It is difficult to know when Trader Dave Dombrowski decided this offseason to sort of stand pat with his current Phillies lineup. So far, he has re-signed starter Aaron Nola. In a year when the NL-rival Dodgers decided to spend so much money on a star player that many older MLB fans literally gagged, however, nothing further may strike some as questionable. However, by the time Los Angeles signed Shohei Ohtani, Dombrowski had already left the Winter Meetings empty-handed.
Surely, everyone had understood the Dodgers were a leading contender for the Japanese-born star, if for no other reason than geography.
The Philadelphia Phillies have, no doubt, a very good starting lineup and a quite decent bullpen.
They have made the playoffs two years running, once all the way to the World Series. Twice, however, their lineup — largely designed to mash baseballs lopsided — have fallen to good postseason pitching (in 2022 to the Astros bullpen, and last season to a Diamondbacks rookie starter and their bullpen).
Something seems needed, many Philadelphia fans would say, and, of course, one clear need that might be filled is a bullpen closer since theirs from this year’s ultimate stumble, Craig Kimbrel, is now an Oriole. Another might be an established center fielder because their up-and-coming defensive wizard, Johan Rojas, may need a few at-bats in Triple-A to make all concerned feel truly at ease.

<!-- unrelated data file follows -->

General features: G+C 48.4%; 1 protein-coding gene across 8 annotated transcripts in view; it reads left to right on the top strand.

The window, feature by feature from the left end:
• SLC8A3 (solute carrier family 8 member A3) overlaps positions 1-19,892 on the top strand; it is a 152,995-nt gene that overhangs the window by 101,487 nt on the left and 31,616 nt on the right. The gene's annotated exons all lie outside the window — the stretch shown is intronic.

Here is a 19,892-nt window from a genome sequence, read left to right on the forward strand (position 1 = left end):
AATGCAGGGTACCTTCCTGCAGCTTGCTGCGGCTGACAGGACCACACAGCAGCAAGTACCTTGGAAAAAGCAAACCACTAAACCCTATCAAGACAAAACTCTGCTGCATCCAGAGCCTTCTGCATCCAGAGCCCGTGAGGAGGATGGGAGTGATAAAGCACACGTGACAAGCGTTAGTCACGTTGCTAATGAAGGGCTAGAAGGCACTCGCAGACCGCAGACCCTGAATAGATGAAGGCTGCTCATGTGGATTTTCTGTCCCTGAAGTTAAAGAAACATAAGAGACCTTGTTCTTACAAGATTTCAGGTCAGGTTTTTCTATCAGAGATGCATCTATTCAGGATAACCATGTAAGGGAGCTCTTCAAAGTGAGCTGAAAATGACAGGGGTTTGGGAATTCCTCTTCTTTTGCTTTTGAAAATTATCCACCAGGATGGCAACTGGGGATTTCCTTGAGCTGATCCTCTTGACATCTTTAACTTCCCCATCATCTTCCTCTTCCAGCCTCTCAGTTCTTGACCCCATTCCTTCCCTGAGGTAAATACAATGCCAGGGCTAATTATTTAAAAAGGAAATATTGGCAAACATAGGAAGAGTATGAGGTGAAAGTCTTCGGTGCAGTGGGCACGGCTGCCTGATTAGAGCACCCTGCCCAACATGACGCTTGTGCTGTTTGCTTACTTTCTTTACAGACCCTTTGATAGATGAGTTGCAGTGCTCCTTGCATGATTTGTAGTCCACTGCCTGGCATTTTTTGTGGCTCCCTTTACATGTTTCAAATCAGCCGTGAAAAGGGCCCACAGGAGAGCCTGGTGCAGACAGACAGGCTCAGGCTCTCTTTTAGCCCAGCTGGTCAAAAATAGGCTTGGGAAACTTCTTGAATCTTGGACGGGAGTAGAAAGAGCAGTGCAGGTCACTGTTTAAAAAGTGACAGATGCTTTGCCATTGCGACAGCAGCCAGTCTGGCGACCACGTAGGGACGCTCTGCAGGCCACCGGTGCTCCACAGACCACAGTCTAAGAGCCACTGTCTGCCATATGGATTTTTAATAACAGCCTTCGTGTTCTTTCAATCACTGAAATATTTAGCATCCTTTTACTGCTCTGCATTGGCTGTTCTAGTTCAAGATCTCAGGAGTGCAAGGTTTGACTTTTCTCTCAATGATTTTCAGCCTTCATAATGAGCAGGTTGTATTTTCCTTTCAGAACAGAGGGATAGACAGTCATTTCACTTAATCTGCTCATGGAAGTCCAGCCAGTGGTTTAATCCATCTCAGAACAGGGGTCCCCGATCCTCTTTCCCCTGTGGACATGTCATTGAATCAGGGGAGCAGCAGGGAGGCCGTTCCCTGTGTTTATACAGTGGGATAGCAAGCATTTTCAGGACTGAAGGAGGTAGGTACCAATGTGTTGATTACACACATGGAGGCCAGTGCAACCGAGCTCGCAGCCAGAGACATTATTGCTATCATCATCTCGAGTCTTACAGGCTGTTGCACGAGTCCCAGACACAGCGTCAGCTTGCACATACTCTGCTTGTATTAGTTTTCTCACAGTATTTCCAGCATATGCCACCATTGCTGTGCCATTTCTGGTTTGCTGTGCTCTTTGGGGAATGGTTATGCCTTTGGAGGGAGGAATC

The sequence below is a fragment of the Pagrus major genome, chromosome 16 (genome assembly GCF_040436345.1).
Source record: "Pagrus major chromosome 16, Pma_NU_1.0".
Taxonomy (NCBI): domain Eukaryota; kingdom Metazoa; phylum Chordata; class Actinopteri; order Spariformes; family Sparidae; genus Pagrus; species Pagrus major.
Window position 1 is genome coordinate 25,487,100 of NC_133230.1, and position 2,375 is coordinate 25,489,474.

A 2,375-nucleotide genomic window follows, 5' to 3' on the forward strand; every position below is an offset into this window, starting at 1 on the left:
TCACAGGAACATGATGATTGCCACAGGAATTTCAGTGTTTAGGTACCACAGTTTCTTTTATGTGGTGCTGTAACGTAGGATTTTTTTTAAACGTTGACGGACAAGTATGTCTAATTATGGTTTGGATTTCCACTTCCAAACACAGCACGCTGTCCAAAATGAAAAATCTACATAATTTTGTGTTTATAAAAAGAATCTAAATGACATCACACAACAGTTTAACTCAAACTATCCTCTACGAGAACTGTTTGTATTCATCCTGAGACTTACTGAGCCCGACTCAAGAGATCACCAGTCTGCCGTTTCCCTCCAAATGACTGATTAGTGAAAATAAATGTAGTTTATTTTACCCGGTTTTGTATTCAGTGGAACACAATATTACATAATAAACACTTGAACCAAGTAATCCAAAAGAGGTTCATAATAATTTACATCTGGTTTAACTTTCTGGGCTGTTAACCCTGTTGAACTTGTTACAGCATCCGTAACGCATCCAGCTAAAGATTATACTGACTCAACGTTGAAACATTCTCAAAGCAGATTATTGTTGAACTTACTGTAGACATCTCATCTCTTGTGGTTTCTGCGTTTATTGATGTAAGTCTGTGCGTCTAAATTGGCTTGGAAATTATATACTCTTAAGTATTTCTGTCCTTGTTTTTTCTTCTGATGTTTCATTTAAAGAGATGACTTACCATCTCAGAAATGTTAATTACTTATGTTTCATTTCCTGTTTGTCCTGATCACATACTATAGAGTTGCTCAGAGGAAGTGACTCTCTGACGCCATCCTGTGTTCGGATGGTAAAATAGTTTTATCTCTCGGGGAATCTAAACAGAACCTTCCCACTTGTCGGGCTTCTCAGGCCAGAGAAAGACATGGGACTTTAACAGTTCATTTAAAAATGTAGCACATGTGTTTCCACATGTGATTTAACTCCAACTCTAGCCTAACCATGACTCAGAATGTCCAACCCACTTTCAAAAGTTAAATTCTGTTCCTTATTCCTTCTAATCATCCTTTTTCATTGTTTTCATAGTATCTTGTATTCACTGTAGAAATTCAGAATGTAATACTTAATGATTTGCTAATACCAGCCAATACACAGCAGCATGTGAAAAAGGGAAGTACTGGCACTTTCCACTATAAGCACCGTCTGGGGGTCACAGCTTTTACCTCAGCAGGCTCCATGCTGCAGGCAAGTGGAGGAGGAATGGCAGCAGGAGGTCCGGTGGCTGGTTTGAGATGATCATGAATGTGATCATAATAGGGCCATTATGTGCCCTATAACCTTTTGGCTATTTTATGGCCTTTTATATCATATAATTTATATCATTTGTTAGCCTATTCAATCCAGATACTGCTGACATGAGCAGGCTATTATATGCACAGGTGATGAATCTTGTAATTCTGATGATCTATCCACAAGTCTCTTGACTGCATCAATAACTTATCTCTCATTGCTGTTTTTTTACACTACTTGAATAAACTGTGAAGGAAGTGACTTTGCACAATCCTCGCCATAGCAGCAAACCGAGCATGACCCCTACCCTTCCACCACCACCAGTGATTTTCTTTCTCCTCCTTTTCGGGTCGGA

Wasn’t Cody Bellinger available when the decision-makers met in Nashville? (Yes, and he still was as this was typed.)
Well, he is expensive, and many expect that the Phillies are done with big contracts for a while after Bryce Harper’s and Trea Turner’s. Bellinger is only 28 and will be asking for a lot of money, if not an Ohtani-level deal.
As has been documented, Dombrowski believes his team is “a good club.” The context of that remark suggested a bit more positivity than the simple phrase itself does. He might have added that two of his younger players, Alec Bohm and Bryson Stott, had ’23 seasons that were very, very encouraging. Stott in particular looks like a genuine rising star.
Additionally, some view the rest of the NL as weaker — after the Dodgers (now) and Braves, of course.
But the rest of the Phillies, particularly their starters, are now, arguably, beginning to pass their peaks. J.T. Realmuto will be 33 on Opening Day, Nick Castellanos 32, and Kyle Schwarber 31. Zack Wheeler will turn 34 in May, and Turner is the baby. He will be merely 30 to start the season, but 31 in June.
Bryce Harper will open the season at 31, but no one sensible thinks he is declining yet. Still, that’s six of the likely Opening Day lineup in their age-31 seasons or older.
Dombrowski has said he looks forward to a full year of Harper playing first, and he expects Turner to settle in after a struggle for his first half-season-plus in Philly.
Expect the Phillies to still do a little tweaking this winter.
If they trip and fall again next year, though, do expect some more significant changes before 2025.